Brahimi warned that the country’s civil war could plunge the entire region into chaos by sending hundreds of thousands of refugees into neighboring nations, but his talks in Moscow produced no sign of progress toward settling the crisis.
Brahimi and Lavrov both said after their meeting that the 21-month-old Syrian conflict can only be settled through talks, while admitting that the parties in the conflict have shown no desire for compromise. Neither official hinted at a possible solution that would persuade the Syrian government and the opposition to agree to a ceasefire and sit down for talks about a political transition.
Police say they have suspect in custody in death of man who was shoved in front of NYC subway
NEW YORK (AP) — A woman is in custody in the death of a man who was shoved in front of a speeding subway train, and she “made statements implicating herself,” New York City police said Saturday.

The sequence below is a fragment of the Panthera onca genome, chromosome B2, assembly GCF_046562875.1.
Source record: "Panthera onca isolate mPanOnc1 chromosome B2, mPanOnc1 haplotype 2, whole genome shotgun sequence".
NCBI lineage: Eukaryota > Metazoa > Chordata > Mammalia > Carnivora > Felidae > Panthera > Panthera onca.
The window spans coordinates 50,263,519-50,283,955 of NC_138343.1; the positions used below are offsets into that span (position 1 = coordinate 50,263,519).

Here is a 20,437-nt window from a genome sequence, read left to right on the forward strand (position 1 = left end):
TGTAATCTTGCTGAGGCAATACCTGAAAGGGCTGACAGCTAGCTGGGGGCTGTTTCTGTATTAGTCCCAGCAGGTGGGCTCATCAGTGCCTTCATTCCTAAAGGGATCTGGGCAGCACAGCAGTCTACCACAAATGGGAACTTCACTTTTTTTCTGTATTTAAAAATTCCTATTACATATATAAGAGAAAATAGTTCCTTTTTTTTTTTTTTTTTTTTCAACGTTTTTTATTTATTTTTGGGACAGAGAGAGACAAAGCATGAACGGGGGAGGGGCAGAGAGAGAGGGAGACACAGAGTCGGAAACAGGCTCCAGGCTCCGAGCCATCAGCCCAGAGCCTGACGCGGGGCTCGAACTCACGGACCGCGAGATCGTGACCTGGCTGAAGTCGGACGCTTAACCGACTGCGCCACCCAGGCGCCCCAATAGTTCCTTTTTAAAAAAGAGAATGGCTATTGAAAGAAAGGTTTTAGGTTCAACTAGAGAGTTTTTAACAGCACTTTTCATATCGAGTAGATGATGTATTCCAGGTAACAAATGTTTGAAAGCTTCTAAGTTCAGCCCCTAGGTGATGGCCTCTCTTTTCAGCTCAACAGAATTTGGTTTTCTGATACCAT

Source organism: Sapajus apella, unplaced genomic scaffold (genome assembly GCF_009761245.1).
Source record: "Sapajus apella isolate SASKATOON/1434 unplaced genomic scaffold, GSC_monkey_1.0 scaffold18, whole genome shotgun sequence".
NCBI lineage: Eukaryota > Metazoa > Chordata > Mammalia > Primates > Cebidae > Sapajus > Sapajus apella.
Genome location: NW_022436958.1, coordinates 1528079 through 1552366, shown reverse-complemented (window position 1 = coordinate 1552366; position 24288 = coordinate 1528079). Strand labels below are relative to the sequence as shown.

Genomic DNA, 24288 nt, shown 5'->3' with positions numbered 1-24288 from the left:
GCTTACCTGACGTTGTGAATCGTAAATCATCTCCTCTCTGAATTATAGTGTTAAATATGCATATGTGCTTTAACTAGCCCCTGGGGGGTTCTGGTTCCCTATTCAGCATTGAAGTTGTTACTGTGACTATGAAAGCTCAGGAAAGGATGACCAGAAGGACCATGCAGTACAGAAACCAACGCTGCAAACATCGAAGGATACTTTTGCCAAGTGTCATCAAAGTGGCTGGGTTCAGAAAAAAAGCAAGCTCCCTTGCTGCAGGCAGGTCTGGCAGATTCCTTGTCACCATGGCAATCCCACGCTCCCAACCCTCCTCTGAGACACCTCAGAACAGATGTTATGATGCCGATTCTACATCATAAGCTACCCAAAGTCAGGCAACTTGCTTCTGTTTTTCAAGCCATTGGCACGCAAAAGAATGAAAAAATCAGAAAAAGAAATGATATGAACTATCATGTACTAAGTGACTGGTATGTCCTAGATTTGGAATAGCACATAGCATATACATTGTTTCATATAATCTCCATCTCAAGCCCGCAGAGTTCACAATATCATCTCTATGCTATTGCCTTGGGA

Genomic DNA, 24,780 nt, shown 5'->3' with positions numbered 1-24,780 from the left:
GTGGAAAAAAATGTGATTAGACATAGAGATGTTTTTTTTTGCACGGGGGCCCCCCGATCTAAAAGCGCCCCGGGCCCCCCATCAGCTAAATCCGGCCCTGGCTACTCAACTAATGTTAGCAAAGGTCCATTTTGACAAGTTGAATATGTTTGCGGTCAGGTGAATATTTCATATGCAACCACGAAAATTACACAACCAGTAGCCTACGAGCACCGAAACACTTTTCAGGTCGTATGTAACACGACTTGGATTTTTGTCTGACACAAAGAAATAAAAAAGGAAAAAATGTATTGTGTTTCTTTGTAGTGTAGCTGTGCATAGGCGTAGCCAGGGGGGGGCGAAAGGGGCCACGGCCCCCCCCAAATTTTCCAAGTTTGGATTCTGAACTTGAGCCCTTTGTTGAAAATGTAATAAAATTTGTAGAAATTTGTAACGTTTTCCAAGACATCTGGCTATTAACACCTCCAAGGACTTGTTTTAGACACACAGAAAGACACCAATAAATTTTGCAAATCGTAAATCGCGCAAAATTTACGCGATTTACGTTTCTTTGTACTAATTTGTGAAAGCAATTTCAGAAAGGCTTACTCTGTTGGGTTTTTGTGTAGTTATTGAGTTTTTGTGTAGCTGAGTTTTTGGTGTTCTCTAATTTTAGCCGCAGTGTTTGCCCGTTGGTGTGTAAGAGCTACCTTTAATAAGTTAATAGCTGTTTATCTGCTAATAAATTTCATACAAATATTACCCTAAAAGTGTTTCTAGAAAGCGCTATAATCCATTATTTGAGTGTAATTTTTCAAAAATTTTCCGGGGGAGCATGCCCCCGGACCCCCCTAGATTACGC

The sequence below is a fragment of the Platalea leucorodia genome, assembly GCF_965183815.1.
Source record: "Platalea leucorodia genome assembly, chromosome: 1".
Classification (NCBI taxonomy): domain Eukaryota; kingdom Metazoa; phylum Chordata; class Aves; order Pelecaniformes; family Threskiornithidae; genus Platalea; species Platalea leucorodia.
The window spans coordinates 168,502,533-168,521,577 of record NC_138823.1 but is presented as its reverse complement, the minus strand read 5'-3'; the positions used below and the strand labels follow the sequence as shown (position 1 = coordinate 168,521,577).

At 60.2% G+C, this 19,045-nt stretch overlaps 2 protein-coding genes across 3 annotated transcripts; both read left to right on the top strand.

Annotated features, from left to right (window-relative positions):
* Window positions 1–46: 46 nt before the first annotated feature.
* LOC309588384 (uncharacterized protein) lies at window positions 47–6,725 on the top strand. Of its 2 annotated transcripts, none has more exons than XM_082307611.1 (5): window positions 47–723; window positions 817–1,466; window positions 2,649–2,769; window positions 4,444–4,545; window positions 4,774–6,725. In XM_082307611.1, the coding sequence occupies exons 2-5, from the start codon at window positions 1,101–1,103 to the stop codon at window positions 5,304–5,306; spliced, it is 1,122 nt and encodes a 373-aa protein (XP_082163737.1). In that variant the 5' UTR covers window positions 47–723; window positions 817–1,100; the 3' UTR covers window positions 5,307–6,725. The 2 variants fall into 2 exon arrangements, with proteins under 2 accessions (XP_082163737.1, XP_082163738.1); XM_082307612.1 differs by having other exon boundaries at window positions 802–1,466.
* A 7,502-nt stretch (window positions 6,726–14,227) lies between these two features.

Detectives questioned her but aren’t releasing the 31-year-old suspect’s name until she is formally charged, NYPD spokesman Paul Browne said in a brief statement. Among other things, investigators were arranging for witnesses to positively identify the woman in custody as the attacker, police said.
Sunando Sen, a 46-year-old Queens resident who was born in India and ran a printing shop, died Thursday night when a woman who had been muttering to herself on a train platform in Queens suddenly knocked him on the tracks as a train entered the station.
The woman fled after the attack. Police released security camera video showing her running from the station.
The attack was the second time this month that someone was pushed to their death in a New York City subway station. A homeless man was arrested in early December and accused of shoving a man in front of a train in Times Square. He is awaiting trial, and claimed he acted in self-defense.